More lifeboats were launched in Scottish waters over the summer months than last year, new figures show.
There were 417 call-outs from 46 RNLI stations around Scotland between June 1 and August 31, up 4% on the same period last year.
The charity said it was a busy summer for its crews, with sunny weather on the west coast meaning a rise in activity.
Troon was the busiest station with 25 call-outs, three more than last summer.
Click on the ship icons on the map below to see how many times each lifeboat was launched in summer 2012 compared to summer 2011.
View RNLI summer call outs 2012 in a larger map
The busiest inshore station was Queensferry where volunteers launched 21 times over the three months.
Incidents at Troon included the rescue of a man and his dog who were in the water for about 30 hours on July 23.
He had decided to abandon his boat after it capsized the day before.
The rescue involved police, ambulance and coastguard services and a rescue helicopter.
There were significant increases in call-outs from RNLI stations in Largs, Mallaig, Tobermory and Campbeltown which are all on the west coast.
Launches from Tobermory on Mull jumped from just two last summer to 15 this year.
In Kintyre, Campbeltown's total doubled from seven to 14, call-outs from RNLI Mallaig in Lochaber increased by six, from 11 to 17 and call-outs at RNLI Largs in Ayrshire rose from 13 to 18.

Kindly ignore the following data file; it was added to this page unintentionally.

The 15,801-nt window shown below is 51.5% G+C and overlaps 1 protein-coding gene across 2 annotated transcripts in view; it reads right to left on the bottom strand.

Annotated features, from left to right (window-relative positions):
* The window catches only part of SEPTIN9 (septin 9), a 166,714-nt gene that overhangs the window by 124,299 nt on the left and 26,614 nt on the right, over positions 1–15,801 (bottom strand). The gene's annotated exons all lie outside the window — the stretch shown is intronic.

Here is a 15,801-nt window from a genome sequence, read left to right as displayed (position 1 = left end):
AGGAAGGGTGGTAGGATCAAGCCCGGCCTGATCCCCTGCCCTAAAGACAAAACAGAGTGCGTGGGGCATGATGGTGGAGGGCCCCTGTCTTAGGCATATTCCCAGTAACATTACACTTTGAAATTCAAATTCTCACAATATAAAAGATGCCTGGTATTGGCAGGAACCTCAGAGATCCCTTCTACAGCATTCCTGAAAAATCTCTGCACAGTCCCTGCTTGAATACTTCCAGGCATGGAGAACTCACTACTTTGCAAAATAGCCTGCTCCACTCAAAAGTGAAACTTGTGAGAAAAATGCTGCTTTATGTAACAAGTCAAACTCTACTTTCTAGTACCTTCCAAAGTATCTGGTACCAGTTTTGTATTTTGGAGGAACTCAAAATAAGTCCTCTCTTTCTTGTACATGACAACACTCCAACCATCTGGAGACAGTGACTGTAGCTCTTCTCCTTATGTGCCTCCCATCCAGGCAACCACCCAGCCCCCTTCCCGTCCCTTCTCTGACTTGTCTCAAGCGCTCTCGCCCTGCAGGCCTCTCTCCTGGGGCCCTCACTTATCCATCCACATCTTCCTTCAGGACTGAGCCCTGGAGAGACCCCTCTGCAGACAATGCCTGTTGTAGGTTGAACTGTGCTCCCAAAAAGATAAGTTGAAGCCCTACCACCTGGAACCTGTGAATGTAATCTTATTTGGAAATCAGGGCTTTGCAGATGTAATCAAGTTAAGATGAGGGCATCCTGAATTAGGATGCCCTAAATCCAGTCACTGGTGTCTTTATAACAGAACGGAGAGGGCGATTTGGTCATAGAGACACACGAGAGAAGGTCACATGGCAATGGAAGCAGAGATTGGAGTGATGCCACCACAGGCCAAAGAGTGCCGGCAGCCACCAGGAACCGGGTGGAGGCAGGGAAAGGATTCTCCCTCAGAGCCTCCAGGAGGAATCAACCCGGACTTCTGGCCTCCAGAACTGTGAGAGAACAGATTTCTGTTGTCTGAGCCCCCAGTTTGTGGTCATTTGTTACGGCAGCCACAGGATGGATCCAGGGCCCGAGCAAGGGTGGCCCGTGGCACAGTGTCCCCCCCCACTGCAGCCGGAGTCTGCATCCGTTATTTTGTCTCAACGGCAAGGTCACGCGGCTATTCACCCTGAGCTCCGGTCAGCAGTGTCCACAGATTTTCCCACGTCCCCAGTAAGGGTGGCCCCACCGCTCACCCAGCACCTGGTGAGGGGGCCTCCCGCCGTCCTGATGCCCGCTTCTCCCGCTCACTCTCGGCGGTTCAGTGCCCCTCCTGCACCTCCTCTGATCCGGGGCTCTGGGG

The charity's newest lifeboat station, at Leverburgh on Harris, had seven call-outs.
Stations in the far north of Scotland, at Wick, Thurso, Orkney and Shetland, were all quieter than last year.
Joe Millar, coxswain at RNLI Troon, said: "It has been an unusually busy summer. We have been called out to a variety of yachts and small pleasure craft including a windsurfer. We have been consistently called out to incidents to the north and south of the station."
One of the more unusual challenges faced by RNLI volunteers was the mass stranding of a pod of pilot whales on a beach in Anstruther.
Gareth Norman, incident co-ordinator from British Divers Marine Life Rescue, said: "The RNLI crew played an invaluable role. Without them, the rescue could have had a very different outcome."
Paul Jennings, RNLI divisional inspector for Scotland, said: "Once again our volunteer lifeboat crews in Scotland have shown that they are committed and courageous individuals, on stand-by to save lives at sea come rain or shine.
"Behind the crews are a huge team of volunteers, the station management volunteers, shore helpers and fundraisers, to whom we owe our thanks for ensuring that the RNLI can keep on saving lives at sea."